Critical questions:

  • What is the significance of identity in these plays?
      • Consider the role that names play in Lulu’s characterisation
      • Consider how she is perceived from the perspective of her partners
      • Consider Lulu’s shifting social status throughout the plays
  • Do you regard Lulu more as a victim or a femme fatale?
      • Consider Lulu as a tragic victim
      • Consider the power dynamics between Lulu and Dr Schön

German films to watch when applying to Oxbridge

Angst essen Seele auf by Rainer Werner Fassbinder

This film explores the story of Emmi, a widow in West Germany after the Munich Massacre, who finds love and companionship with Ali, a Moroccan Gastarbeiter. From prejudice, rejection, and Emmi’s own doubts, their relationship faces numerous obstacles. Although they rekindle their love through these trials, tragedy nevertheless strikes, heavily testing their relationship. The film deals with themes such as prejudice, society, identity and love.

Whilst the film consists of highly praised storytelling with exceptional performances from the cast, considering this piece for your personal statement would also be highly beneficial as it powerfully explores universal themes and social issues within a contemporary point in history i.e. the influx of Gastarbeiter moving into West Germany between 1955 and 1973. 

Critical questions:

  • What is the significance of the title, Angst essen Seele auf?
      • Consider its literalisation through Ali’s hospitalisation
      • Consider the ironies surrounding this phrase
      • What does the grammar of the phrase inform us?
  • Would you agree that both Emmi and Ali are driven by fear, albeit in distinct ways?
      • Consider the settings
      • Consider the shots used
      • Consider how fear influences their treatment of each other and their relationship

M by Fritz Lang

In this film, Berlin is terrorised by a child killer, sparking a citywide manhunt. The prime suspect, Beckert, is pursued by both the police and the criminal underworld. Captured by criminals, he delivers a powerful plea for understanding before the police intervene. Whilst the film explores themes of justice, criminality, and individual vs. societal responsibility, the film concludes with an explicit reminder of the importance of safeguarding children.

This film would stand out as an excellent inclusion in your personal statement due to its complex criticism of society and its numerous cinematic innovations, including its distinctive use of sound, shots, and lighting. The film is also a fantastic introduction to Lang himself; he is recognised as a pioneer of German expressionism, working in a variety of genres to highlight current social and political issues.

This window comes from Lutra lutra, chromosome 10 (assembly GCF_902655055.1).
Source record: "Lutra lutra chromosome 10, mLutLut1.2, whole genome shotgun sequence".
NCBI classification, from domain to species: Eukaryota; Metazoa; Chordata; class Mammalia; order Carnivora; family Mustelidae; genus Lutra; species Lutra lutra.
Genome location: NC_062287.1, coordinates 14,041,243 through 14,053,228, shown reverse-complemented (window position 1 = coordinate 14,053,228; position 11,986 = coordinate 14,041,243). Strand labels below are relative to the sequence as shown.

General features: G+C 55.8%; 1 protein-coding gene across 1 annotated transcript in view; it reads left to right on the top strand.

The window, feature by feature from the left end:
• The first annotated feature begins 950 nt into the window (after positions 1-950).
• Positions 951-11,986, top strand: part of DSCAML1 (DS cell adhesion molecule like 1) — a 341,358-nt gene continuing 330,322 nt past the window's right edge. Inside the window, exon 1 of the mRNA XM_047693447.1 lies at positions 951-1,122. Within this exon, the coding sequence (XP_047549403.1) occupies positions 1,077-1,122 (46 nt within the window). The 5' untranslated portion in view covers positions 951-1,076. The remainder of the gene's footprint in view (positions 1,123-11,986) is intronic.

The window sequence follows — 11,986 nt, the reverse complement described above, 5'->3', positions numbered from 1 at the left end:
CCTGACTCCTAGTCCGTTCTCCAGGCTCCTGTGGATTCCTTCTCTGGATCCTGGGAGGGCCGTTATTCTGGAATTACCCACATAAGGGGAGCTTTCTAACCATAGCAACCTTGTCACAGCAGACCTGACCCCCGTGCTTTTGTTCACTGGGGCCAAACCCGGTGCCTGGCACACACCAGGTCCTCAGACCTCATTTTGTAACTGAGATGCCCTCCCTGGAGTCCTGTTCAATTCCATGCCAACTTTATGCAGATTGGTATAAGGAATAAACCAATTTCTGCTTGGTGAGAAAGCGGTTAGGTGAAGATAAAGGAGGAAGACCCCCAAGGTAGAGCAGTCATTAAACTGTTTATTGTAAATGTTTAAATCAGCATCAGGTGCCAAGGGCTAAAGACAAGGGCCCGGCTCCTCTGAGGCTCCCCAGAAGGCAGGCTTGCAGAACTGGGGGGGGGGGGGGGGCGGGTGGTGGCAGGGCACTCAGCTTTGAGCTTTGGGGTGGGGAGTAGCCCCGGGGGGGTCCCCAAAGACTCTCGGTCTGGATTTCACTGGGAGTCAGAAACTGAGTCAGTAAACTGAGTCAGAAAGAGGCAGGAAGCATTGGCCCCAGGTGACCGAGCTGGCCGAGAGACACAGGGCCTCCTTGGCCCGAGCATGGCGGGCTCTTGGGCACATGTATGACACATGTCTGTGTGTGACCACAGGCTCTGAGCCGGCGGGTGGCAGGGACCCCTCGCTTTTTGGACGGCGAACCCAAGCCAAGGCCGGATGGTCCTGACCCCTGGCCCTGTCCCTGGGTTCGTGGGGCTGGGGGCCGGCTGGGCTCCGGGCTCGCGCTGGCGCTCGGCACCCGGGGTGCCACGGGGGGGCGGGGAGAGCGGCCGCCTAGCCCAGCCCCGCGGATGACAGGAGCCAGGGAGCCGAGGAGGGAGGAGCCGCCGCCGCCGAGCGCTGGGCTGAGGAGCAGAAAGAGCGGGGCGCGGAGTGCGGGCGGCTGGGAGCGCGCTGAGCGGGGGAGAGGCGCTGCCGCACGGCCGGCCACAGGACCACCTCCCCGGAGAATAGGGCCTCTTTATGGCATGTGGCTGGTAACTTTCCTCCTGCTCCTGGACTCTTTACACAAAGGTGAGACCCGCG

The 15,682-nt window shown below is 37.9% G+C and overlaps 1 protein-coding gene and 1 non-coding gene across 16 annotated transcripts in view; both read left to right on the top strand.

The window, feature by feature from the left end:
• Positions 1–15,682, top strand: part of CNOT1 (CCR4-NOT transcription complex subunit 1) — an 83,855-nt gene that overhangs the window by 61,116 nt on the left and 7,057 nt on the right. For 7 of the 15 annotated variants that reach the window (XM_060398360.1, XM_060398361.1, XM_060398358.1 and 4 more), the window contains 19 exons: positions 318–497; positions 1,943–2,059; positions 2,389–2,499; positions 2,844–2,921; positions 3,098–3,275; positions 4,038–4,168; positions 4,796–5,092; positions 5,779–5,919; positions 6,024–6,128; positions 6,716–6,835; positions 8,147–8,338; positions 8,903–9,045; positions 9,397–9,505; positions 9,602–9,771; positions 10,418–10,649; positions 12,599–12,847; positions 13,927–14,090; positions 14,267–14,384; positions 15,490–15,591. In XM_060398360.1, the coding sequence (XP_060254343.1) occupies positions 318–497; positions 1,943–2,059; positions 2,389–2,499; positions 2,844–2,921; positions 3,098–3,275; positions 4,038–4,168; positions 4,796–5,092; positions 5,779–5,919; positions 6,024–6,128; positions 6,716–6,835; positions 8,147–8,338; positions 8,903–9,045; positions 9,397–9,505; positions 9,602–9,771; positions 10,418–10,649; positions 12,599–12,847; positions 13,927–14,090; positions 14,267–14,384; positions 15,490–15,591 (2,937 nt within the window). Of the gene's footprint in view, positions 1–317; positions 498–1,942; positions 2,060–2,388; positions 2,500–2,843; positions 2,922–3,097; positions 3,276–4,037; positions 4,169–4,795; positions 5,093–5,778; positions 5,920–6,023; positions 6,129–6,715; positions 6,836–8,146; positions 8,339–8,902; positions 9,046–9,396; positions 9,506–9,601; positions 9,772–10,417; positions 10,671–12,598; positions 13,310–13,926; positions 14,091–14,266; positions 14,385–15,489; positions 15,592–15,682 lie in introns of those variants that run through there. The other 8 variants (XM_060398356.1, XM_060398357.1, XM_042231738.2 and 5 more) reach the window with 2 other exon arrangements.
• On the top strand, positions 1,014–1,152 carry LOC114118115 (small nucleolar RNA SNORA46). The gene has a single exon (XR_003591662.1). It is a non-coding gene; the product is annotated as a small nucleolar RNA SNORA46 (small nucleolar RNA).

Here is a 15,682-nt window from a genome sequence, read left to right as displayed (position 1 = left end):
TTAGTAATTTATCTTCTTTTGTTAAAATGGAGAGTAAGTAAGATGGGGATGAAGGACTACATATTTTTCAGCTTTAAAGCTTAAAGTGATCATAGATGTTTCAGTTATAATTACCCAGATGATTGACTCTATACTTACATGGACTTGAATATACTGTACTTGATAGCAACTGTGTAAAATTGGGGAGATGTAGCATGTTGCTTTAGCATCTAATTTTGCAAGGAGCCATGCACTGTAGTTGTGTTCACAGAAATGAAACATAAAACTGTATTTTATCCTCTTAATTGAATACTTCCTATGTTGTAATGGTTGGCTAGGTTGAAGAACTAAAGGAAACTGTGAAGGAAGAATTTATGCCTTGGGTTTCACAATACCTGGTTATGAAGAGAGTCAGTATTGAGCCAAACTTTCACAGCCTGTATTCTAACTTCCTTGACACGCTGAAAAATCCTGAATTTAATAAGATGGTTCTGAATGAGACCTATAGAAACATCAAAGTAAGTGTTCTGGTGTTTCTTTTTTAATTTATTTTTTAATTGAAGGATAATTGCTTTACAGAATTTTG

Critical questions:

  • How does Lang utilise sound in the film and for what effect?
      • M is Lang’s first sound film. Consider the soundtrack. How does it develop the atmosphere of the film?
      • A leitmotif is a recurring musical phrase associated with a person, idea, or situation. Consider the leitmotif associated with Beckert. What role does it play in the film?
      • Consider the way Lang contrasts sound with silence
  • What would you consider to be the focus of the film?
      • None of the murders are committed on screen. Could you still argue that the murders are the focus of the film?
      • Consider the depiction of the city. How does the camera operate to depict it?
      • Consider the reactions of the people. Are the people being depicted as increasingly divided or increasingly united?
      • Consider the focus on Beckert. What kinds of symbols are associated with him and how are they recognised by the viewer and the characters in the film?

The topic of choosing what to read for your wider reading can be overwhelming, but the key is to read extensively and diversely, exploring different authors, genres, and literary forms. Having a solid understanding of the works is crucial as it will provide a basis for your critical analysis, which, in many ways, holds a more significant value during your interview. Oxbridge tutors and interviewers are equally interested in your capacity to think critically and analytically when confronted with new material or literary works as well as what you already know.  Your independent reading is essential for demonstrating your commitment to the subject and perseverance in exploring it beyond the curriculum. However, interviewers are also evaluating you on how critically you approach these texts in a discussion.